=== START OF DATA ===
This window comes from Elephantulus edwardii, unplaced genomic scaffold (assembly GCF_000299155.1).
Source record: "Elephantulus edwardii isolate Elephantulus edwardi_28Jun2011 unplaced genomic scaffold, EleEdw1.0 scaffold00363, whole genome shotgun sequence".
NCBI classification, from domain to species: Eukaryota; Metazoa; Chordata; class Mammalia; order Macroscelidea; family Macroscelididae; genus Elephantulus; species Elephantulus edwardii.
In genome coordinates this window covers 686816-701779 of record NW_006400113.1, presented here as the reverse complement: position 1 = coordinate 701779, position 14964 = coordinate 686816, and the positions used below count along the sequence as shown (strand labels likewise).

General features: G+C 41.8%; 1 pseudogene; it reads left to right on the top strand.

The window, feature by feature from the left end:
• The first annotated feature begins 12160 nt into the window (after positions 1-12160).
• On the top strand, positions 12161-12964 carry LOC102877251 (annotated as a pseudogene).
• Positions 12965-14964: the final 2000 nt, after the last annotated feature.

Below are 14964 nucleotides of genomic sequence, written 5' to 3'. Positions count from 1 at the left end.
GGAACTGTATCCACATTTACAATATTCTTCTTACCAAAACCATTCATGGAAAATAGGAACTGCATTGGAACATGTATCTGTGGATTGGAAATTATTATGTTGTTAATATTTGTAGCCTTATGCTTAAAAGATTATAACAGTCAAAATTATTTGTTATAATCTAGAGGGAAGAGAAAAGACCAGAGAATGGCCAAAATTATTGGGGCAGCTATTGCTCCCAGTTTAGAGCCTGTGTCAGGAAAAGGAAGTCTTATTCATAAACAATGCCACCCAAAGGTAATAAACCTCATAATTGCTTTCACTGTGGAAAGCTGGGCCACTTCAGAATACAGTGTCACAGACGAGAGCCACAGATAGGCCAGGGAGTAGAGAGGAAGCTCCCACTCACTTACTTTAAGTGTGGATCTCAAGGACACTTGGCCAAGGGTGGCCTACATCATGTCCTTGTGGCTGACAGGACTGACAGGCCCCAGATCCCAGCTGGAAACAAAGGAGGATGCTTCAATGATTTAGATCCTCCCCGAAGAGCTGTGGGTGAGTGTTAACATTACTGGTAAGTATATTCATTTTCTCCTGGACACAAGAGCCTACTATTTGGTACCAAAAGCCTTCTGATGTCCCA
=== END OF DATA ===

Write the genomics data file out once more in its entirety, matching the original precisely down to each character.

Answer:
This window comes from Elephantulus edwardii, unplaced genomic scaffold (assembly GCF_000299155.1).
Source record: "Elephantulus edwardii isolate Elephantulus edwardi_28Jun2011 unplaced genomic scaffold, EleEdw1.0 scaffold00363, whole genome shotgun sequence".
NCBI classification, from domain to species: Eukaryota; Metazoa; Chordata; class Mammalia; order Macroscelidea; family Macroscelididae; genus Elephantulus; species Elephantulus edwardii.
In genome coordinates this window covers 686816-701779 of record NW_006400113.1, presented here as the reverse complement: position 1 = coordinate 701779, position 14964 = coordinate 686816, and the positions used below count along the sequence as shown (strand labels likewise).

General features: G+C 41.8%; 1 pseudogene; it reads left to right on the top strand.

The window, feature by feature from the left end:
• The first annotated feature begins 12160 nt into the window (after positions 1-12160).
• On the top strand, positions 12161-12964 carry LOC102877251 (annotated as a pseudogene).
• Positions 12965-14964: the final 2000 nt, after the last annotated feature.

Below are 14964 nucleotides of genomic sequence, written 5' to 3'. Positions count from 1 at the left end.
GGAACTGTATCCACATTTACAATATTCTTCTTACCAAAACCATTCATGGAAAATAGGAACTGCATTGGAACATGTATCTGTGGATTGGAAATTATTATGTTGTTAATATTTGTAGCCTTATGCTTAAAAGATTATAACAGTCAAAATTATTTGTTATAATCTAGAGGGAAGAGAAAAGACCAGAGAATGGCCAAAATTATTGGGGCAGCTATTGCTCCCAGTTTAGAGCCTGTGTCAGGAAAAGGAAGTCTTATTCATAAACAATGCCACCCAAAGGTAATAAACCTCATAATTGCTTTCACTGTGGAAAGCTGGGCCACTTCAGAATACAGTGTCACAGACGAGAGCCACAGATAGGCCAGGGAGTAGAGAGGAAGCTCCCACTCACTTACTTTAAGTGTGGATCTCAAGGACACTTGGCCAAGGGTGGCCTACATCATGTCCTTGTGGCTGACAGGACTGACAGGCCCCAGATCCCAGCTGGAAACAAAGGAGGATGCTTCAATGATTTAGATCCTCCCCGAAGAGCTGTGGGTGAGTGTTAACATTACTGGTAAGTATATTCATTTTCTCCTGGACACAAGAGCCTACTATTTGGTACCAAAAGCCTTCTGATGTCCCA